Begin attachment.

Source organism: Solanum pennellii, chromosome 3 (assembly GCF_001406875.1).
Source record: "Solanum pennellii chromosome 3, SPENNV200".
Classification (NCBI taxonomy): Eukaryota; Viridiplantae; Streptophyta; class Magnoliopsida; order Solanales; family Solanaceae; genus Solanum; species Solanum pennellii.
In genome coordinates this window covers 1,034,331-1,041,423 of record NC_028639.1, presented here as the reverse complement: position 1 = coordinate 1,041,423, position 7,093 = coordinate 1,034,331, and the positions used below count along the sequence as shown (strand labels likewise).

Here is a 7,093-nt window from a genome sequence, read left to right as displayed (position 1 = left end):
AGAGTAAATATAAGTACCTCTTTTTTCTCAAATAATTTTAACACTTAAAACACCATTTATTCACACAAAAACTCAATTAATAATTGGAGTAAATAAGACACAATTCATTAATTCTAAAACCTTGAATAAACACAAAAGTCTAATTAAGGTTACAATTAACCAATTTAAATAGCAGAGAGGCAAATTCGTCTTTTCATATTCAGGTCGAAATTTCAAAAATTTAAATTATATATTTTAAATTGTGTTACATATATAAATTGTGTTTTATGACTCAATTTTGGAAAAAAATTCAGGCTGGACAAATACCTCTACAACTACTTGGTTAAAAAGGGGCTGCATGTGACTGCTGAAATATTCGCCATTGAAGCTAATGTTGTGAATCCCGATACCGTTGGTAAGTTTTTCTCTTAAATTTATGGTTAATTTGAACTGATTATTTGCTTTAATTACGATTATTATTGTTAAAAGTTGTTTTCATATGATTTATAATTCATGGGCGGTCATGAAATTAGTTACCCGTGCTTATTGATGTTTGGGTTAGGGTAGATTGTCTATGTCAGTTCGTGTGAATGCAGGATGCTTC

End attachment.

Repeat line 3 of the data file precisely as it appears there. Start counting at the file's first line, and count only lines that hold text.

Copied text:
Classification (NCBI taxonomy): Eukaryota; Viridiplantae; Streptophyta; class Magnoliopsida; order Solanales; family Solanaceae; genus Solanum; species Solanum pennellii.